b The units for the comparison values are in µg/m3, unless otherwise specified.

Table Acronyms and Abbreviations:

BTEX = Benzene, toluene, ethyl benzene, and xylene
CREG = Cancer Risk Evaluation Guide
EMEG = Environmental Media Evaluation Guide
IEMEG = Intermediate Environmental Media Evaluation Guide
Max. Conc. = Maximum concentration
ND = not detected
ppb = parts per billion
RfC = Reference Concentration
RMEG = Reference Dose Media Evaluation Guide
µ g/m3 = micrograms of hydrocarbon compound per cubic meter of air


Table 6.

Off-site Air Sampling Results (June 1998)
Compound Indoor Concentration Range (µg/m3) Control Indoor Concentration Range (µg/m3) Comparison Value (µg/m3)a
Acetone ND - 30 ND 31,000
(13,000 ppb)
Chronic EMEG
Acetonitrile ND - 10 ND 52 RBC(n)
Benzene ND - 62 6.1 - 120 0.1 CREG
13
(4 ppb)
IEMEG
160
(50 ppb)
Acute EMEG
2-Butanone ND - 5 ND 1,000 RfC
Chloroform ND - 7.9 ND 0.04 CREG
98
(20 ppb)
Chronic EMEG
240
(50 ppb)
IEMEG
490
(100 ppb)
Acute EMEG
Chloromethane ND - 1.6 ND 103
(50 ppb)
Chronic EMEG
410
(200 ppb)
IEMEG
1,030
(500 ppb)
Acute EMEG
1,4-Dichlorobenzene ND - 3,400 73 601
(100 ppb)
Chronic EMEG
1,200
(200 ppb)
IEMEG
4,800
(800 ppb)
Acute EMEG
Dichlorodifluoromethane ND - 5.5 5.5 180 RBC(n)
Ethyl benzene ND - 66 10 - 78 870
(200 ppb)
IEMEG
1,000 RfC
Methylene Chloride ND - 4.6 6.7 3 CREG
104
(30 ppb)
IEMEG
1,400
(400 ppb)
Acute EMEG
N-Pentane ND - 8 ND > 600b Chronic EMEG
Propene ND - 10 ND > 30c RfC
Tetrachloroethene ND 11 2 CREG
270
(40 ppb)
Chronic EMEG
1,400
(200 ppb)
Acute EMEG
Toluene ND - 460 38 - 420 3,800
(1,000 ppb)
Chronic EMEG
11,000
(3,000 ppb)
Acute EMEG
1,1,1-Trichloroethane ND - 19 9.4 3,800
(700 ppb)
IEMEG
10,900
(2,000 ppb)
Acute EMEG
Trichloroethene ND 4.5 0.6 CREG
540
(100 ppb)
IEMEG
10,700
(2,000 ppb)
Acute EMEG
Trichlorofluoromethane ND - 6.3 7.4 730 RBC(n)
1,2,4-Trimethylbenzene ND - 100 25 123,000
(25,000 ppb)
TLV
1,3,5-Trimethylbenzene ND - 90 17 123,000
(25,000 ppb)
TLV
Xylenes ND - 230 39 - 280 430
(100 ppb)
Chronic EMEG

Source: ThermoRetec, 1998.
Dates Sampled: June 16 to June 19, 1998.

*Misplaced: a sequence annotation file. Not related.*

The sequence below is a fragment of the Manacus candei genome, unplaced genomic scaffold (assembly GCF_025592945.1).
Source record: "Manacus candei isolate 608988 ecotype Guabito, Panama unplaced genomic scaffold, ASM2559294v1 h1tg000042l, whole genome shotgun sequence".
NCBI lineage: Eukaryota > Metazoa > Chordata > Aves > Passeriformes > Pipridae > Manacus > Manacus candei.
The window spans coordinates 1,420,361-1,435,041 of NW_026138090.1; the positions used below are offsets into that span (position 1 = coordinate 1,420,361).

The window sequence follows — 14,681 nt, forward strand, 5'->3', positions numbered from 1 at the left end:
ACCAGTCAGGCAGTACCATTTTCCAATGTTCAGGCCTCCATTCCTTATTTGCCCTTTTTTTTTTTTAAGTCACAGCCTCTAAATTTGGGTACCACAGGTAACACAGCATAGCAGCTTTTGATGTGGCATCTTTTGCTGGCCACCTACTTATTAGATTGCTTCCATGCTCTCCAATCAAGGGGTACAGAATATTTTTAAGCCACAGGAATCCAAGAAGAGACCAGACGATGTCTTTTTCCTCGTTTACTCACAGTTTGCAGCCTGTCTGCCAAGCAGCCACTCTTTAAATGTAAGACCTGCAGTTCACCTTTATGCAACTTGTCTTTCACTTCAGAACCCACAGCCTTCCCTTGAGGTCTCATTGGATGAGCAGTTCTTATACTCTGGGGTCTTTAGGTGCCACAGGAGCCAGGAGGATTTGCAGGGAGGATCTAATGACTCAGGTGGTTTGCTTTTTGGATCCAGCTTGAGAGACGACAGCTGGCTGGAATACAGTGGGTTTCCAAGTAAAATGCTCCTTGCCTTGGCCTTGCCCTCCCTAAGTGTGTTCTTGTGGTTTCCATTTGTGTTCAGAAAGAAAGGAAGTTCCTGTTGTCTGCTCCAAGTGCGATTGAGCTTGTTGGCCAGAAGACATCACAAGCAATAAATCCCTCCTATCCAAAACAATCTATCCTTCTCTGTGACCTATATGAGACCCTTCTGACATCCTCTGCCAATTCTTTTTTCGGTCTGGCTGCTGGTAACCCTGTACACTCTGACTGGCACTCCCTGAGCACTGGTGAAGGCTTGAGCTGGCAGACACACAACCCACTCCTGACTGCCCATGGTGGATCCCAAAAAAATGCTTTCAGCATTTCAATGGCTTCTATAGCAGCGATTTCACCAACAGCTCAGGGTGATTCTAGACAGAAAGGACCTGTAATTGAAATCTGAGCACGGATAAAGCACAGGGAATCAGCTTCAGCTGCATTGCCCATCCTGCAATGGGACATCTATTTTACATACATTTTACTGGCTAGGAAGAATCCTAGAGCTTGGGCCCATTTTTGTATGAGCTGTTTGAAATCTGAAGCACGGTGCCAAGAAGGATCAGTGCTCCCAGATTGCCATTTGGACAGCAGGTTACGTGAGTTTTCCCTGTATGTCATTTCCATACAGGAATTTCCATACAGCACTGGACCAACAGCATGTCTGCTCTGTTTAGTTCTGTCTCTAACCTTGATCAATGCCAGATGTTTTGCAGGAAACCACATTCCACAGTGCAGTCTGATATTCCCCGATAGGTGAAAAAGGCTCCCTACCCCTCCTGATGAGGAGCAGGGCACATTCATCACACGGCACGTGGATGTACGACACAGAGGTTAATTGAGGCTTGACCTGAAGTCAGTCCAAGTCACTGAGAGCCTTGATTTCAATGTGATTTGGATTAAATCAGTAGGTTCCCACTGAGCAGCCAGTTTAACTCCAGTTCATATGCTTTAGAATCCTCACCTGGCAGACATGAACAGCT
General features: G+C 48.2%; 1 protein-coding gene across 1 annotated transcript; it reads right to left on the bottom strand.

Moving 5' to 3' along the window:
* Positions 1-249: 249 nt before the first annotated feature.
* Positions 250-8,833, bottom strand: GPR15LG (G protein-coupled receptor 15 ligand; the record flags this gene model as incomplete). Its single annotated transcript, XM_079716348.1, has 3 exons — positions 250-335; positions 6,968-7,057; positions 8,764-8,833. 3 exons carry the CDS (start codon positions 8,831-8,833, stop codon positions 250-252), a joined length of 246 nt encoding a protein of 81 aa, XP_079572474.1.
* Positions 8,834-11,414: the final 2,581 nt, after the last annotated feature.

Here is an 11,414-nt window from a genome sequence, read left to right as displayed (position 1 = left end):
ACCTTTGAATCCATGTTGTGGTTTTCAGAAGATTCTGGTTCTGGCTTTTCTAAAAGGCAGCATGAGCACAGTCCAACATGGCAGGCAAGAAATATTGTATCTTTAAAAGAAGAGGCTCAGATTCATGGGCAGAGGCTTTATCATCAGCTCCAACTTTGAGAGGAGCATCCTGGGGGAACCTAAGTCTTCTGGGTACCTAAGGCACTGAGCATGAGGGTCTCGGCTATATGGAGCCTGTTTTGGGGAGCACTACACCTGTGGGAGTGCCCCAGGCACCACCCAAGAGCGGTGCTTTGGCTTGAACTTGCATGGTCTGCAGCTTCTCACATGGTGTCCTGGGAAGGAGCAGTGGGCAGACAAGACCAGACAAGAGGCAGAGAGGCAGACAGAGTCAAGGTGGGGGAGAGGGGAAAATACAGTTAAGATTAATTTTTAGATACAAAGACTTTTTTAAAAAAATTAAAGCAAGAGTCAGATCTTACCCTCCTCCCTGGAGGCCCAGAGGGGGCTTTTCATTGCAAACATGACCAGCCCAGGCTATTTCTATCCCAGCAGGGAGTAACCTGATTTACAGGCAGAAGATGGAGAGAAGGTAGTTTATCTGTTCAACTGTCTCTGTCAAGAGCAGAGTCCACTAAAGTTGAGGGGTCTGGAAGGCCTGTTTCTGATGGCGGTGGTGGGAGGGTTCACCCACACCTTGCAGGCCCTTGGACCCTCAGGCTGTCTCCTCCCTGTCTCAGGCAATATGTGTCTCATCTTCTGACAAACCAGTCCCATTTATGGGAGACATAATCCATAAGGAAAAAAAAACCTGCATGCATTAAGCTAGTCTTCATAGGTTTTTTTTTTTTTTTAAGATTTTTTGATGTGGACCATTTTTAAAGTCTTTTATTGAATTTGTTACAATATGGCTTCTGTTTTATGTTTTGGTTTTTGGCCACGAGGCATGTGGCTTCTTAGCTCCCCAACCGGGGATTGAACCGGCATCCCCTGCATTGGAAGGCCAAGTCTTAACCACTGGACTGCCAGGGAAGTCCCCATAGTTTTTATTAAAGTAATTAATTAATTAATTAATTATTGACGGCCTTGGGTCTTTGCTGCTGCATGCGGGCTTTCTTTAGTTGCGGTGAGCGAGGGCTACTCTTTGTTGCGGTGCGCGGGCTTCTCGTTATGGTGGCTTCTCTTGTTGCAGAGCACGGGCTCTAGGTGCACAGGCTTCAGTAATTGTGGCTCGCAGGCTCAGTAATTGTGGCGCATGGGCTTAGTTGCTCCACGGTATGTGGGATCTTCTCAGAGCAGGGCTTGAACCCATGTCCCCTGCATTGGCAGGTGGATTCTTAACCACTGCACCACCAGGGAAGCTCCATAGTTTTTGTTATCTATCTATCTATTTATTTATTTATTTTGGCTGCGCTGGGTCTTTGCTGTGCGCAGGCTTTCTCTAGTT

a The units for the comparison values are in µg/m3 unless otherwise specified.
b The chronic EMEG for n-Hexane is provided, which is more toxic than pentane.
c The RfC for propylene oxide is provided, which is the active metabolite of propene.

Table Acronyms and Abbreviations:

CREG = Cancer Risk Evaluation Guide
EMEG = Environmental Media Evaluation Guide
IEMEG = Intermediate Environmental Media Evaluation Guide
J = estimated concentration
ND = not detected
ppb = parts per billion
RBC(n) = Risk Based Concentration - noncancer
RfC = Reference Concentration
RMEG = Reference Dose Media Evaluation Guide
µ g/m3 = micrograms per cubic meter of air


Table 7.

Off-site Air Sampling Results (November 1998 & October 1999)
Compound Concentration Rangea (ppbv) Comparison Value (ppb)b
Benzene ND - 5 0.03
(0.1 µg/m3)
CREG
4 IEMEG
50 Acute EMEG
Toluene ND - 6.9 1,000 Chronic EMEG
3,000 Acute EMEG
Ethyl benzene ND - 1.1 200 IEMEG
Xylenes (M & P) ND - 3.5 100c Chronic EMEG
Xylenes (O) ND - 0.95 2,000
(7,300 µg/m3)
RBC(n)
Chloromethane ND - 2.5 50 Chronic EMEG
200 IEMEG
500 Acute EMEG
1,4-Dichlorobenzene ND - 16 100 Chronic EMEG
200 IEMEG
800 Acute EMEG
Dichlorodifluoromethane ND - 0.83 40
(180 µg/m3)
RBC(n)
Styrene ND - 0.72 60 Chronic EMEG
Trichlorofluoromethane ND - 2.1 130
(730 µg/m3)
RBC(n)
1,2,4-Trimethylbenzene ND - 1.4 25,000 TLV

Source: Pace Analytical, 1998a; Pace Analytical, 1998b; ThermoRetec, 2000.
Date Sampled: November 16, 1998, and October 21-22, 1999.

a Only those contaminants detected are presented in the table.
b The units for the comparison values are in ppb unless otherwise specified.
c Comparison value is for total xylenes.

Table Acronyms and Abbreviations:

CREG = Cancer Risk Evaluation Guide
EMEG = Environmental Media Evaluation Guide
IEMEG = Intermediate Environmental Media Evaluation Guide
ND = not detected
ppb = parts per billion
ppbv = parts per billion volume
RBC(n) = Risk Based Concentration - noncancer